Two filtering steps were then applied to the annotated variant list to eliminate variants with low quality reads as well as variants with reads >50 as regions with abnormally high read abundance may reflect repetitive or questionable regions. To achieve this, BedTools43 was used to create a map of read depth across the genome, custom script “extractHCRanges.awk” (Supplementary Methods) was used to mark regions with reads >50 and custom script “cutReads” (Supplementary Methods) was used to remove all SNPs located in such regions (reads >50). This filtering step led to the final variant list (Supplementary Dataset S1). Subsequently, moderate and high impact variants were extracted from the annotated variant list using the “grep” unix command. After the same filtering steps (described above) that eliminate low quality reads and reads >50, the moderate and high impact variants are shown in separate sheets of Supplementary Dataset S1.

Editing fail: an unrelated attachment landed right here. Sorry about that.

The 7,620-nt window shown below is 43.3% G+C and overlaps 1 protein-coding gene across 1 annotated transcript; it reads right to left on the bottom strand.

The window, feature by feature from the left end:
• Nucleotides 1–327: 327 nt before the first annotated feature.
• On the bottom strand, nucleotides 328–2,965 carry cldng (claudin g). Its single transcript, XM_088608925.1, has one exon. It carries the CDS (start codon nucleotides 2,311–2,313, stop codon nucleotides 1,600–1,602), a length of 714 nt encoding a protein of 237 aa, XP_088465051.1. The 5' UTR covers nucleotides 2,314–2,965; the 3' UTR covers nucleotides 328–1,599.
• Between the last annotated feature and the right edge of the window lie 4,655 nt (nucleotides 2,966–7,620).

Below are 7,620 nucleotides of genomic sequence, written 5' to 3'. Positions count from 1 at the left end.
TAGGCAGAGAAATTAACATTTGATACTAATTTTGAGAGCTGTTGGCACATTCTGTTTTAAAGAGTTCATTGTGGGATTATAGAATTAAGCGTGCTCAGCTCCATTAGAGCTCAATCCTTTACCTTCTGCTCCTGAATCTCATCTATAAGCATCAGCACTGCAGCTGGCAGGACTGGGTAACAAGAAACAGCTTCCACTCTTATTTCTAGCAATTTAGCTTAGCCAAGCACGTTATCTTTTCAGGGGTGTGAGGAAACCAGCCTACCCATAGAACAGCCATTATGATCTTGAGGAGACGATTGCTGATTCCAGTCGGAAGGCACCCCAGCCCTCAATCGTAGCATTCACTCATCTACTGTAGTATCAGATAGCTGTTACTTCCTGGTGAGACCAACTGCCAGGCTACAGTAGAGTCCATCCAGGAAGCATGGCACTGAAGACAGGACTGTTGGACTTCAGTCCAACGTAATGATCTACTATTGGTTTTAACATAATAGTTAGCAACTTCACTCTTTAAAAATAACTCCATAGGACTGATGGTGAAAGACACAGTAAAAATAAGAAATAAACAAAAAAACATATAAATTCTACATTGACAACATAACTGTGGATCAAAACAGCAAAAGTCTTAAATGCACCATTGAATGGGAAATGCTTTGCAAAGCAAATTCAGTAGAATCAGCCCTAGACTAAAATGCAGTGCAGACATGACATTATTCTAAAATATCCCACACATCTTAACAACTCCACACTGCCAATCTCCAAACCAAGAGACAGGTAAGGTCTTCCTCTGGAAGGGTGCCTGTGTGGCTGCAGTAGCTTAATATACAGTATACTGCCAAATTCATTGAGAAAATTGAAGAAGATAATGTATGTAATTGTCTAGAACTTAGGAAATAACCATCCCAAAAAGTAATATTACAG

To identify variants unique to each accession, a custom Awk script “uniqueVariants.awk” (Supplementary Methods) was used to filter the annotated variant list, yielding variant unique to each of the three accessions (Supplementary Dataset S2). ClicO FS (Circular Layout Interactive Converter Free Services), a web-based interface incorporating the Circos circular genome visualization tool44,45, was used to plot accession-unique SNP variants shown in Fig. 2A.

To identify SNP variants heterozygous in each of the accessions, a custom script “heterozygousVariants.awk” (Supplementary Methods) was used that yielded Supplementary Dataset S3. Since two individual plants (four haploid genomes) of each cultivar were pooled and sequenced, a locus was judged heterozygous in an accession if GATK found more than one allele at that locus within the pool of four haploid genomes. The clicO FS web tool was used to plot heterozygous SNP variants shown in Fig. 3A.

Finally, the high impact variants identified above were filtered using custom script “uniqueVariants.awk” to generate high impact variants that is also unique to each accession (Supplementary Dataset S2 as separate sheets). Similarly, the high impact variants were filtered via script “heterozygousVariants.awk” to generate high impact and heterozygous variants (Supplementary Dataset S3 as separate sheets). To generate Supplementary Datasets S2 and S3, we removed SNPs located in regions with reads >50 or reads of low quality as we did with Supplementary Dataset S1. The clicO FS web tool was used to plot “high impact unique variants” and “high impact heterozygous variants” in Figs 2B and 3B, respectively.